ASP.NET MVC 3: Layouts with Razor
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by Scott Guthrie
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Refactoring to use a Layout

Razor makes it really easy to start from an existing page and refactor it to use a layout.  Let’s do that with our simple sample above.  Our first step will be to add a “SiteLayout.cshtml” file to our project under the \Views\Shared folder of our project (which is the default place where common view files/templates go):

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SiteLayout.cshtml

We’ll use the SiteLayout.cshtml file to define the common content of our site.  Below is an example of what it might look like:

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A couple of things to note with the above file:

It is no longer necessary (as of the ASP.NET MVC 3 Beta) to have an @inherits directive at the top of the file. You can optionally still have one if you want (for example: if you want a custom base class), but it isn’t required.  This helps keep the file nice and clean.  It also makes it easier to have designers and non-developers work on the file and not get confused about concepts they don’t understand.

We are calling the @RenderBody() method within the layout file above to indicate where we want the views based on this layout to “fill in” their core content at that location in the HTML.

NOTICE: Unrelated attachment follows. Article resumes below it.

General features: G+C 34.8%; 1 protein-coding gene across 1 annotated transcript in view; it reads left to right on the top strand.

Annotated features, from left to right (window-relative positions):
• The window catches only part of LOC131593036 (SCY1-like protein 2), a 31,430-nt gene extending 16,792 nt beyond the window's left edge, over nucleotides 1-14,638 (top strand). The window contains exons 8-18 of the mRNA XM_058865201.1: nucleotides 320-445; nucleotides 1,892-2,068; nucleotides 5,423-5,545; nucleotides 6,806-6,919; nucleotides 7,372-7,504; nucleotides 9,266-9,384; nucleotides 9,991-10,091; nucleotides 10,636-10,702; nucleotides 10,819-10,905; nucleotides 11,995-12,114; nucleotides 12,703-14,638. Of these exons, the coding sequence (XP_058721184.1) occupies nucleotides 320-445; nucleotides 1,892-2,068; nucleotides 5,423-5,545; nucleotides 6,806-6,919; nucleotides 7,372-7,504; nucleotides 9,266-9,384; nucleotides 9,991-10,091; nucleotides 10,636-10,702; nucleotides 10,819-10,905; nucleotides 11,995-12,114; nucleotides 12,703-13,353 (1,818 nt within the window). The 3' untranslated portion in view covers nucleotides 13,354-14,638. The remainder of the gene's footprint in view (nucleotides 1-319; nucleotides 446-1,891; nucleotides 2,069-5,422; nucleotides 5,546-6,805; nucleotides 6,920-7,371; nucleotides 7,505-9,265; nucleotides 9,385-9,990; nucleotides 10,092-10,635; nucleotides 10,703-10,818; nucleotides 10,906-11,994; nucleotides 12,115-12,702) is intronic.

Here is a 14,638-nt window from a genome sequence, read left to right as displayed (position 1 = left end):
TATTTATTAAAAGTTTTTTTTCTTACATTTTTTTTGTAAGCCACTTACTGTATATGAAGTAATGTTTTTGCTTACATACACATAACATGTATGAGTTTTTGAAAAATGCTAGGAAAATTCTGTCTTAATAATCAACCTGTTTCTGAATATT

We are outputting the “View.Title” property within the <title> element of our <head> section.  I’ll discuss how this is used in a bit.

And now we have a common layout template that we can use to maintain a consistent look and feel across any number of pages on our site.

Index.cshtml

Let’s now update our Index.cshtml view to be based on the SiteLayout.cshtml file we just created.  Below is an first-cut of what it might look like:

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A couple of things to note about the above file:

We did not need to wrap our main body content within a tag or element – by default Razor will automatically treat the content of Index.cshtml as the “body” section of the layout page.  We can optionally define “named sections” if our layout has multiple replaceable regions.  But Razor makes the 90% case (where you only have a body section) super clean and simple.

We are programmatically setting the View.Title value within our Index.cshtml page above.  The code within our Index.cshtml file will run before the SiteLayout.cshtml code runs – and so we can write view code that programmatically sets values we want to pass to our layout to render.  This is particularly useful for things like setting the page’s title, as well as <meta> elements within the <head> for search engine optimization (SEO).

At the moment, we are programmatically setting the Layout template to use within our Index.cshtml page.  We can do this by setting the Layout property on the View (note: in the first preview this property was called “LayoutPage” – we changed it to just be “Layout” with the ASP.NET MVC 3 Beta).  I’ll discuss some alternative ways (new with the ASP.NET MVC 3 Beta) that we can set this property shortly.

And now when we request the /Products URL within our site, we’ll get the following HTML returned:

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Notice above how the returned HTML content is a merge of the SiteLayout.cshtmk and Index.cshtml.  The “Product Categories” title at the top is set correctly based on the view, and our dynamic list of categories is populated in the correct place.


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